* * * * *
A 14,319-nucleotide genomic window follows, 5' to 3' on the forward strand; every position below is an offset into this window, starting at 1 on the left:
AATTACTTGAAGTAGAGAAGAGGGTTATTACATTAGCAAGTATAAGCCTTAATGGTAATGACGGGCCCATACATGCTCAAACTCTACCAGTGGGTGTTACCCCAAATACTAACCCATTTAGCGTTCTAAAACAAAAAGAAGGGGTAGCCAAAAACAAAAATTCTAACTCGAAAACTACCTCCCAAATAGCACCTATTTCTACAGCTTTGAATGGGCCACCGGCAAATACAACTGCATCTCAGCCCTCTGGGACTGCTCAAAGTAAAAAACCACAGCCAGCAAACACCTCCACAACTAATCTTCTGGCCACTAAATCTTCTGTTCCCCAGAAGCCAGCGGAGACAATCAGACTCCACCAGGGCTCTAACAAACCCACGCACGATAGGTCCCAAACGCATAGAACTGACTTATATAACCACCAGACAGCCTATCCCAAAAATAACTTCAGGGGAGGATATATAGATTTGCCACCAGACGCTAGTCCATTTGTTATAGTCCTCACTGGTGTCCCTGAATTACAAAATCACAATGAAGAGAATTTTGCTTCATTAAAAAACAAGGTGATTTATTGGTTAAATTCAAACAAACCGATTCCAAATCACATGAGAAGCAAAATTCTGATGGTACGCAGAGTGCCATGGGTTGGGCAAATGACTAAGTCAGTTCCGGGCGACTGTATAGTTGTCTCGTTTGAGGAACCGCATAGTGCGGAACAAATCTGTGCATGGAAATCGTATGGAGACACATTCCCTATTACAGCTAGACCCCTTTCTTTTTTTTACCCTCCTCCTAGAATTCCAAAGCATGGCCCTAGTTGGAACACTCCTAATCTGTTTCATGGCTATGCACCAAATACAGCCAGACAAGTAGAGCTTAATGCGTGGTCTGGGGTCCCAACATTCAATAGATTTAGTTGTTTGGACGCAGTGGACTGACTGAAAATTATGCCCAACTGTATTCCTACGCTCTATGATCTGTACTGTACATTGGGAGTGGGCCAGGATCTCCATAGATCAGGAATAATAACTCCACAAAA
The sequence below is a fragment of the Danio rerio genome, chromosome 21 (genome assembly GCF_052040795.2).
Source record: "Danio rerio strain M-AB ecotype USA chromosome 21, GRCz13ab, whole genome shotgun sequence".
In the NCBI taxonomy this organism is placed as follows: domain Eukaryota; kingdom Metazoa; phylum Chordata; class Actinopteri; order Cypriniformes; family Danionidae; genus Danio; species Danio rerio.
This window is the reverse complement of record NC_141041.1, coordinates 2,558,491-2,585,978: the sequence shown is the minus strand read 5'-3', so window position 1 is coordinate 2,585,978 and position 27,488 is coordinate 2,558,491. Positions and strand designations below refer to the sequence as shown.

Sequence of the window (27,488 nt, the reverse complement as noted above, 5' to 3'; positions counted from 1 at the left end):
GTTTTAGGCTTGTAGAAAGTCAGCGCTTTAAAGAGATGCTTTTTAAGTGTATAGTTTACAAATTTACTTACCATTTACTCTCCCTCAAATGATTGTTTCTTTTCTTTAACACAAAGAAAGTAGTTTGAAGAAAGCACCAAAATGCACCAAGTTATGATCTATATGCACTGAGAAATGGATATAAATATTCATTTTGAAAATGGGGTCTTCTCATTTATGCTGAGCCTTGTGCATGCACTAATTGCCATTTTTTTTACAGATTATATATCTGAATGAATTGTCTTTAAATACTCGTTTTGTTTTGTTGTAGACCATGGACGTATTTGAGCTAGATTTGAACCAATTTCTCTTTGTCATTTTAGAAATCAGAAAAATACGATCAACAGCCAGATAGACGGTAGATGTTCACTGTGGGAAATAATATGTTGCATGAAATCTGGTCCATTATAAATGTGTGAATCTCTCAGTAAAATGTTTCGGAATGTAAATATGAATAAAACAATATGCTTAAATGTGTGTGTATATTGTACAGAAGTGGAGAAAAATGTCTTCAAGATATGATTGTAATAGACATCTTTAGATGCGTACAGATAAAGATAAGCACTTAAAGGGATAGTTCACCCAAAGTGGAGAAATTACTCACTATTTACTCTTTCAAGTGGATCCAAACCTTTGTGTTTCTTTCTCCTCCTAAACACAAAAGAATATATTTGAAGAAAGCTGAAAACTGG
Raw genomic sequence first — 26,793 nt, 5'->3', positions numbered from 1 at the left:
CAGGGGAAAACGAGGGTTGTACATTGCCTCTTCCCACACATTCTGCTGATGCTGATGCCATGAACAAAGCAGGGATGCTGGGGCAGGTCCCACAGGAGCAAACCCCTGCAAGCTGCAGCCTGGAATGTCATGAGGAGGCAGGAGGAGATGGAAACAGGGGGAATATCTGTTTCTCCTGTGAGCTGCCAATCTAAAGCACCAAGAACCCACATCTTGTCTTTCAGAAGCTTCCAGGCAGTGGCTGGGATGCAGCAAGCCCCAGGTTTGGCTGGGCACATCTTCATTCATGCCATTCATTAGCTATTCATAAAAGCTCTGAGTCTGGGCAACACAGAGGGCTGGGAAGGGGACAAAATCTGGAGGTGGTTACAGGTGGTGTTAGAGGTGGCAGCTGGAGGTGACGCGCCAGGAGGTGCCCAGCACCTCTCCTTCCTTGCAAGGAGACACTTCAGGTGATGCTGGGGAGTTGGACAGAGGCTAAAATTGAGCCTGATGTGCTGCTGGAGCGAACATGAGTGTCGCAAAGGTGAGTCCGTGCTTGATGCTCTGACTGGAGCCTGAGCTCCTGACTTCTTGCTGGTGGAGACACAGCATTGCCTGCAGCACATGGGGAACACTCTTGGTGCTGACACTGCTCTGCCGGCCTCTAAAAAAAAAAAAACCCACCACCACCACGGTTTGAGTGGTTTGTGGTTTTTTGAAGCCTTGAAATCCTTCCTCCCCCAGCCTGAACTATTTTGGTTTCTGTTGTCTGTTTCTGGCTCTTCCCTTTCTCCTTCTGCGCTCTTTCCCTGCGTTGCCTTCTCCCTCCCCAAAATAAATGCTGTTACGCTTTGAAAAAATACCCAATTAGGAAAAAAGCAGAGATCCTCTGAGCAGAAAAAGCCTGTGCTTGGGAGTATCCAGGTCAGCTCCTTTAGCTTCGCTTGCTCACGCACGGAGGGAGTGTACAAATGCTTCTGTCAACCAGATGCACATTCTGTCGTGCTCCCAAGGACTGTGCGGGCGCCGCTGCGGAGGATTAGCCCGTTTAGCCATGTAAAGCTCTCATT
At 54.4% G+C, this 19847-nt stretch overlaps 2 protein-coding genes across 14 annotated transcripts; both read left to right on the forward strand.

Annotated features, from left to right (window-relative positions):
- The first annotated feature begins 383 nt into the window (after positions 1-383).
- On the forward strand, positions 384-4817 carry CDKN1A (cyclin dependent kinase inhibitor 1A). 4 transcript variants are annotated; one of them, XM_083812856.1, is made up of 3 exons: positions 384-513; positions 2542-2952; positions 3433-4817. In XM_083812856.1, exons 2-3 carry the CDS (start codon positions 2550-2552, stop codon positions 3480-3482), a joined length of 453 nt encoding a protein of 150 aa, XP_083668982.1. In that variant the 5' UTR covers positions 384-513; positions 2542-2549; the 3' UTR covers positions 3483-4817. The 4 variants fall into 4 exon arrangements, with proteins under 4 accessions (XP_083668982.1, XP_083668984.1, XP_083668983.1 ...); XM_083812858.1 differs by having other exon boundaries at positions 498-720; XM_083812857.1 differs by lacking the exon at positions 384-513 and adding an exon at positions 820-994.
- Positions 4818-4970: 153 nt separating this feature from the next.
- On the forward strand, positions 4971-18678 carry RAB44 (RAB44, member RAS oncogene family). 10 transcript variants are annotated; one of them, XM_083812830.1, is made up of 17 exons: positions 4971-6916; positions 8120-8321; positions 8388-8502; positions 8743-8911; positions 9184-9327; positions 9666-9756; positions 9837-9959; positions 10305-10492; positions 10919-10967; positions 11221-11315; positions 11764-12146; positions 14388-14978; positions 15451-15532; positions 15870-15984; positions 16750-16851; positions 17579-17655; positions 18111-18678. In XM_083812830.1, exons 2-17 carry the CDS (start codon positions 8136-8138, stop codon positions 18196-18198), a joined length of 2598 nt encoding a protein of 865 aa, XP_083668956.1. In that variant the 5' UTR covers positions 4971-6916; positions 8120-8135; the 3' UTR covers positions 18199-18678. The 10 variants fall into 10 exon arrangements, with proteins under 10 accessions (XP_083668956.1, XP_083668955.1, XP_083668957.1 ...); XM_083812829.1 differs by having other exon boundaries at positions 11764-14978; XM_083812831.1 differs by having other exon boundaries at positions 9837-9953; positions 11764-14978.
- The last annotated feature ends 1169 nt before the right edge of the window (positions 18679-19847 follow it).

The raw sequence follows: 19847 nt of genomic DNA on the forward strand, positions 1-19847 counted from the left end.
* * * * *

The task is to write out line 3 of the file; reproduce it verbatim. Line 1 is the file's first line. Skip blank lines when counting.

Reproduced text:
The sequence below is a fragment of the Danio rerio genome, chromosome 21 (genome assembly GCF_052040795.2).